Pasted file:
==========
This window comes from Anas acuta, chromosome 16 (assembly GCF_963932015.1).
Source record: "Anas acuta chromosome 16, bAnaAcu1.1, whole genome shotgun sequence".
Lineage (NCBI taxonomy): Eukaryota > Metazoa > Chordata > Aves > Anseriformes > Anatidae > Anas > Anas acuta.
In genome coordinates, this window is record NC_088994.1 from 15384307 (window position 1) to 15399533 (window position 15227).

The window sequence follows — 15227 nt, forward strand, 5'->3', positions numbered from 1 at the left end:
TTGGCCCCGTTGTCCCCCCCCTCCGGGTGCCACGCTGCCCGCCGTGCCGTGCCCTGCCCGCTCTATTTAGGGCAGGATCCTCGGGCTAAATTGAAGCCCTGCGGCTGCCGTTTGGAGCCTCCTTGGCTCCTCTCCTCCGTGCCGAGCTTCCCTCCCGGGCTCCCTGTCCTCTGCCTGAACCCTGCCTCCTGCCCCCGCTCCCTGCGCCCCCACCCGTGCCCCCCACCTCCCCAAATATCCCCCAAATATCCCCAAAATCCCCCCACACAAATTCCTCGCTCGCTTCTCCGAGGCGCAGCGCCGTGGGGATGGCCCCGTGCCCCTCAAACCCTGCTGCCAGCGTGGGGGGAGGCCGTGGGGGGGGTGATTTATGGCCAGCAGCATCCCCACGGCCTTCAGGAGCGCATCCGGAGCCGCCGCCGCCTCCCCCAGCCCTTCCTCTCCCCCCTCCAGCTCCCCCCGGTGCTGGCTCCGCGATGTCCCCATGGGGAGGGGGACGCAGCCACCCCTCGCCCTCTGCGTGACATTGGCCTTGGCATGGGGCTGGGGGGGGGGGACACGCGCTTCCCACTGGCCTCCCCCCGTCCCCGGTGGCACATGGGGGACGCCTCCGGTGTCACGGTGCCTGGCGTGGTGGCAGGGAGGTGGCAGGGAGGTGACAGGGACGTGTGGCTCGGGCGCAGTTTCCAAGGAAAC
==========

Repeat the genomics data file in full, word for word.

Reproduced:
This window comes from Anas acuta, chromosome 16 (assembly GCF_963932015.1).
Source record: "Anas acuta chromosome 16, bAnaAcu1.1, whole genome shotgun sequence".
Lineage (NCBI taxonomy): Eukaryota > Metazoa > Chordata > Aves > Anseriformes > Anatidae > Anas > Anas acuta.
In genome coordinates, this window is record NC_088994.1 from 15384307 (window position 1) to 15399533 (window position 15227).

The window sequence follows — 15227 nt, forward strand, 5'->3', positions numbered from 1 at the left end:
TTGGCCCCGTTGTCCCCCCCCTCCGGGTGCCACGCTGCCCGCCGTGCCGTGCCCTGCCCGCTCTATTTAGGGCAGGATCCTCGGGCTAAATTGAAGCCCTGCGGCTGCCGTTTGGAGCCTCCTTGGCTCCTCTCCTCCGTGCCGAGCTTCCCTCCCGGGCTCCCTGTCCTCTGCCTGAACCCTGCCTCCTGCCCCCGCTCCCTGCGCCCCCACCCGTGCCCCCCACCTCCCCAAATATCCCCCAAATATCCCCAAAATCCCCCCACACAAATTCCTCGCTCGCTTCTCCGAGGCGCAGCGCCGTGGGGATGGCCCCGTGCCCCTCAAACCCTGCTGCCAGCGTGGGGGGAGGCCGTGGGGGGGGTGATTTATGGCCAGCAGCATCCCCACGGCCTTCAGGAGCGCATCCGGAGCCGCCGCCGCCTCCCCCAGCCCTTCCTCTCCCCCCTCCAGCTCCCCCCGGTGCTGGCTCCGCGATGTCCCCATGGGGAGGGGGACGCAGCCACCCCTCGCCCTCTGCGTGACATTGGCCTTGGCATGGGGCTGGGGGGGGGGGACACGCGCTTCCCACTGGCCTCCCCCCGTCCCCGGTGGCACATGGGGGACGCCTCCGGTGTCACGGTGCCTGGCGTGGTGGCAGGGAGGTGGCAGGGAGGTGACAGGGACGTGTGGCTCGGGCGCAGTTTCCAAGGAAAC